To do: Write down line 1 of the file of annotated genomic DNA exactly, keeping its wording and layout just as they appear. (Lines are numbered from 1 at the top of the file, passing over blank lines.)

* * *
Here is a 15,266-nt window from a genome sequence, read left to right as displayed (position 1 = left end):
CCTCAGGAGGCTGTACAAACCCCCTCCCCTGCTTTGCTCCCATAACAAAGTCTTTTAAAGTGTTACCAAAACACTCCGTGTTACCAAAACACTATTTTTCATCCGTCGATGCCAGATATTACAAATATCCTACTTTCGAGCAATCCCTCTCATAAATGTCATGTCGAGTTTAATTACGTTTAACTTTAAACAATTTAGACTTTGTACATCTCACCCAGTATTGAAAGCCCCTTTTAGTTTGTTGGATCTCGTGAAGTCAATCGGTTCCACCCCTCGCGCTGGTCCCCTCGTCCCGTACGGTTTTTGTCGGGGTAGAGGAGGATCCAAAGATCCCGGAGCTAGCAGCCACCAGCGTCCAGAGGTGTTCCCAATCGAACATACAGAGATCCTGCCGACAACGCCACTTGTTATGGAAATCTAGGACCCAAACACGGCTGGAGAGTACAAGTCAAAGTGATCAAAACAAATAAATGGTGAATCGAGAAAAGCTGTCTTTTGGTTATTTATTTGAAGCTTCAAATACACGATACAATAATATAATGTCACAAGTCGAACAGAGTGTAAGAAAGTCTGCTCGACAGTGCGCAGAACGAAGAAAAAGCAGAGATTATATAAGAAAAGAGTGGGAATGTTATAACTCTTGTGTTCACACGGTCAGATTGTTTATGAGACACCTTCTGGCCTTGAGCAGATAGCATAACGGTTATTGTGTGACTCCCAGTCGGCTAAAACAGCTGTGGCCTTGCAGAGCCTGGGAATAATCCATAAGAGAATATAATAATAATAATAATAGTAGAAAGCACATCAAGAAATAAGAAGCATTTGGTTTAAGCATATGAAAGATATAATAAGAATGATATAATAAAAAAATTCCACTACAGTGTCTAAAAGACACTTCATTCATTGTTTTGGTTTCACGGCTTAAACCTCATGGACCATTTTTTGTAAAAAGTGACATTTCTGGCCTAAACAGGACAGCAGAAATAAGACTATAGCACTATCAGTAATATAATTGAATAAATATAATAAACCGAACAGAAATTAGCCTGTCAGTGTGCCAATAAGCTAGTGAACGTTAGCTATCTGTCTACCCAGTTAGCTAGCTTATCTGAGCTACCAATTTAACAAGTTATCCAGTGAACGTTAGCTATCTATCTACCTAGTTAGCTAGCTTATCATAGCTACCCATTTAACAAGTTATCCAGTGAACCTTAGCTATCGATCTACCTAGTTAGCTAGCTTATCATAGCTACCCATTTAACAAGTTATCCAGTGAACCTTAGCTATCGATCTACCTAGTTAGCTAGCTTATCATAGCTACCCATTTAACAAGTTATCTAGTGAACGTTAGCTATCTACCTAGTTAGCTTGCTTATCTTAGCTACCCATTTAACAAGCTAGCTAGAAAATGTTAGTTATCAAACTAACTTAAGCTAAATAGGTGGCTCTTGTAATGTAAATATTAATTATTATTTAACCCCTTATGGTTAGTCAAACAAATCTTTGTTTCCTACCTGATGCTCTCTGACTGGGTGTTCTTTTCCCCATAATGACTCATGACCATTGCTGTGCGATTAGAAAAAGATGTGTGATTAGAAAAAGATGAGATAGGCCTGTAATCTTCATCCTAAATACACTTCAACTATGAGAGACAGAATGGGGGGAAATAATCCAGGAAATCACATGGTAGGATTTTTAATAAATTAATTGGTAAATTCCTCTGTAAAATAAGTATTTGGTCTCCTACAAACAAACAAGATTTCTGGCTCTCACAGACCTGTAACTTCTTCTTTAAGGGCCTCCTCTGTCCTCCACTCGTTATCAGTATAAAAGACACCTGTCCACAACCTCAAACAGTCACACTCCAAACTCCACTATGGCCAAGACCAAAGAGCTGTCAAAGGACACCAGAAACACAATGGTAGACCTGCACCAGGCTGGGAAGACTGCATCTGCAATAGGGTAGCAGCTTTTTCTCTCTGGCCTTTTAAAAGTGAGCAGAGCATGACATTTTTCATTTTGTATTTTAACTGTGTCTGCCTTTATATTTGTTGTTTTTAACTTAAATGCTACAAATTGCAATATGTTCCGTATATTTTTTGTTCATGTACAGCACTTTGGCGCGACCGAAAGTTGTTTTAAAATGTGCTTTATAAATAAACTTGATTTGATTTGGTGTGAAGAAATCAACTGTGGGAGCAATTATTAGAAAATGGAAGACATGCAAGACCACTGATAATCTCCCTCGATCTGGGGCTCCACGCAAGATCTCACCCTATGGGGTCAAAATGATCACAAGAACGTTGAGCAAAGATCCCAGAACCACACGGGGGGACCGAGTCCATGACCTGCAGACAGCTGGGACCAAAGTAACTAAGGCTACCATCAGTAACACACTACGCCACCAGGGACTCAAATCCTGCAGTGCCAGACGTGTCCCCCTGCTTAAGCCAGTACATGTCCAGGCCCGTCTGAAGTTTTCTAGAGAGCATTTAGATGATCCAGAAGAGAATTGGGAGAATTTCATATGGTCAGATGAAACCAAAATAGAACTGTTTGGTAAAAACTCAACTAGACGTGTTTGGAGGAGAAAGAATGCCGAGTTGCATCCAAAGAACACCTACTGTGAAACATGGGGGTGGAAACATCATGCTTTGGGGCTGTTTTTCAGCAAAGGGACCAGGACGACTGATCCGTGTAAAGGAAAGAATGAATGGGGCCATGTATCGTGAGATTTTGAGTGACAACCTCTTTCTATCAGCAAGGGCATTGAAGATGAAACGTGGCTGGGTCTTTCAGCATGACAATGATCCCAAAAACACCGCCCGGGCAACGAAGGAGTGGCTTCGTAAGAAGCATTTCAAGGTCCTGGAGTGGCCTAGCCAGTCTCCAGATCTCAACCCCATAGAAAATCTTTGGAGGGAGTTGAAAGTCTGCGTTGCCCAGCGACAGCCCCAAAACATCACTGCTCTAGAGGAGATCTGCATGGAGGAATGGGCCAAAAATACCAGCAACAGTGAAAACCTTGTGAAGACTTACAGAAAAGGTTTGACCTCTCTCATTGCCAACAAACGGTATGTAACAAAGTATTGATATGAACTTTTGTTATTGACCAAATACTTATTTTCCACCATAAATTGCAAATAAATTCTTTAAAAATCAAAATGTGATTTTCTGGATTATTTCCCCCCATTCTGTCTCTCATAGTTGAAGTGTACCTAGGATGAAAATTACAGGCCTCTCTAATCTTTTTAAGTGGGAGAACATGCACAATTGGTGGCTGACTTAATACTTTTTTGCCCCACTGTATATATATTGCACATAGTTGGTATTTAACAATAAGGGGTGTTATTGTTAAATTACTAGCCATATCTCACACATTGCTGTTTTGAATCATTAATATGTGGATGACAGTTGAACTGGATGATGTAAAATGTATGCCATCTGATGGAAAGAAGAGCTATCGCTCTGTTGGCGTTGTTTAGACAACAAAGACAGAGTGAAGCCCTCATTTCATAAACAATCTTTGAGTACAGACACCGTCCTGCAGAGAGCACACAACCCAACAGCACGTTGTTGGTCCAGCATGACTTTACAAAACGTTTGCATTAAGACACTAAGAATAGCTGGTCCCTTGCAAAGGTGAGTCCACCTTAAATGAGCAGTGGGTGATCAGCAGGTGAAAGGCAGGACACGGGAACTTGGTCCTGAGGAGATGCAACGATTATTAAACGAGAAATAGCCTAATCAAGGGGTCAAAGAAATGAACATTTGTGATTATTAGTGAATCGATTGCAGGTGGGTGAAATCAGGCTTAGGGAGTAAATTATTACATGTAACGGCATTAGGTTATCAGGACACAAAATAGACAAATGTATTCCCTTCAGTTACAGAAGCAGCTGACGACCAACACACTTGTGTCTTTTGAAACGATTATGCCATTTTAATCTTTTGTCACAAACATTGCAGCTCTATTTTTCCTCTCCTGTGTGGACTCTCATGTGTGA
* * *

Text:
Here is a 15,266-nt window from a genome sequence, read left to right as displayed (position 1 = left end):